According to the BuyerDocs’ market surveys, 52.2 percent of recent homebuyers are completely unaware of wire fraud in real estate. On top of that, 74 percent of recent homebuyers believe that their title company or bank can recover funds that are wired to the wrong account.

So, after hacking into title company and real estate email accounts, fraudsters are turning to social engineering to successfully trick property buyers into wiring their money to the wrong accounts. By copying email signatures and using realistic-looking fake email addresses (think [email protected] instead of [email protected]), hackers are having an easy time of tricking naïve homebuyers into wiring their money to the wrong account. And, again, the outward bound money is immediately withdrawn or transferred to a second account, making it difficult to reverse the transaction. Remember, for the hacker, it doesn’t matter which account they hack (Realtor, title company, lender, etc.), it only matters that they get the information. So, a title company could have the most robust email security in the world, but if the Realtor is hacked, it doesn’t matter. The chain is only as a strong as the weakest link.

If you think your title company and Realtors are secure from a hacker infiltration, you might be surprised by some of the stats recently shared by ValueWalk. Approximately seven out of 10 people use the same passwords for their social media accounts as for their corporate email. If a hacker can get into your employee’s Facebook or Twitter account, it’s extremely likely he can then log in and gain access to your email system. Along that same note, in 2015 more than 160,000 Facebook accounts were compromised each day. Over the last few years, 160 million LinkedIn accounts have been hacked, and 71 million Twitter accounts have been infiltrated.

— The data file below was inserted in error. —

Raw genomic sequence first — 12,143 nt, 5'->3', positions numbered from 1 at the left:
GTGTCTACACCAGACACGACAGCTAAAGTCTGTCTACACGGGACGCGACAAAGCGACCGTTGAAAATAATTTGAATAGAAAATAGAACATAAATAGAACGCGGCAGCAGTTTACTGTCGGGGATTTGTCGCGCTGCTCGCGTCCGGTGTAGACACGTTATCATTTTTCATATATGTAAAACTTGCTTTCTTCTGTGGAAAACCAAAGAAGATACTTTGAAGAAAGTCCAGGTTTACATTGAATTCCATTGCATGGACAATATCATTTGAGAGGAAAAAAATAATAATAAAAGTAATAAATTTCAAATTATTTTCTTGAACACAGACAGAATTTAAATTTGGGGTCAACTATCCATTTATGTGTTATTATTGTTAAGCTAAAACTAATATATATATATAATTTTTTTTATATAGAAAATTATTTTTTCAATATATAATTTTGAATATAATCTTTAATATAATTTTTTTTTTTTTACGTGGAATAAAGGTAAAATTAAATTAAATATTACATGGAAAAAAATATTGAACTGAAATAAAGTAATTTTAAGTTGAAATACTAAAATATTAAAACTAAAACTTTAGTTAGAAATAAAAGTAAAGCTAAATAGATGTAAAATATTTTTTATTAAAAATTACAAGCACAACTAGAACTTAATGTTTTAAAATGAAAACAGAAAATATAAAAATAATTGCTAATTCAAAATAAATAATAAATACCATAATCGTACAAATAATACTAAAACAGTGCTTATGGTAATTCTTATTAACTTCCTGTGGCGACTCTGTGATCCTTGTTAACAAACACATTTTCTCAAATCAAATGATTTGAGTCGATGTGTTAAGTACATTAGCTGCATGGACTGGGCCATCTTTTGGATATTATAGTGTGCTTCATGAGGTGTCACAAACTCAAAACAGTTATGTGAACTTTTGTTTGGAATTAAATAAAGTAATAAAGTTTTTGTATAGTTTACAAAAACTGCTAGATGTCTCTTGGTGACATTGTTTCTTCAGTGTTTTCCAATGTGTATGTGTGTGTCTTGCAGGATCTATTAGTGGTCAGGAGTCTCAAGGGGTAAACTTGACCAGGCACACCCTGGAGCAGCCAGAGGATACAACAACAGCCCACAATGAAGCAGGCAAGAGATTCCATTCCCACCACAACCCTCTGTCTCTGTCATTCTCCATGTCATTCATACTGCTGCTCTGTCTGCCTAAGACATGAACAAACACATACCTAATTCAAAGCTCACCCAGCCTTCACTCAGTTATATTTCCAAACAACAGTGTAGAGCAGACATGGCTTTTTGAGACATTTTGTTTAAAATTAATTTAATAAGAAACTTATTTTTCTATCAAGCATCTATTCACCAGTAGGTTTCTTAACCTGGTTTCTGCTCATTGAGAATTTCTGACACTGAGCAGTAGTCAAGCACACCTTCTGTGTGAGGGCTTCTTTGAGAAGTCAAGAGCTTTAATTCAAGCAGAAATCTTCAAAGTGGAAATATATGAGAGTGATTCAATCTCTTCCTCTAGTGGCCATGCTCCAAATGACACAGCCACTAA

In addition to vulnerabilities due to employee social media accounts, businesses haven’t been near vigilant enough when it comes to internet security enforcement. Despite most attacks against small to medium business being web-based, 59 percent of businesses polled have zero visibility or access into their employee password practices. To make matters worse, 65 percent of these businesses have a password policy – which they don’t bother to enforce.

Even though hackers are attacking unsuspecting homebuyers more frequently, all hope is not lost. There is still plenty of action the real estate world can take in order to protect this industry from escalating BEC and social engineering attacks. You may not be able to educate and train each homebuyer extensively, but you can be proactive and teach them to stay on the offensive. Continue to educate your employees – the more they know, the more knowledge they can pass on. Obtain the services of a company (e.g. BuyerDocs) whose purpose is to protect title companies and homebuyers from social engineering and email hackers.

Here are some examples of policies to follow:

  • Implement a password policy and then back it up
  • Use dual-factor authentication for password updates
  • Use your email client’s audit logging features so you can track any data breaches which do occur
  • Employ the services of a company which can monitor the dark web and alert you if your employees’ identities or credentials are stolen
  • Use firewalls, anti-malware software, phishing detection, and a secure internet gateway.

These easy-to-implement and relatively inexpensive steps will allow you to protect your company even when the ball is in the homebuyers’ court. By taking the initiative and arming yourself with the proper knowledge and business tools, the hackers’ ever-evolving schemes will become a thing of the past, while your brain and business can rest easy.

Author Abigail White is the cofounder and VP of Business Development BuyerDocs, the world’s first secure method exclusively for sharing wire transfer instructions.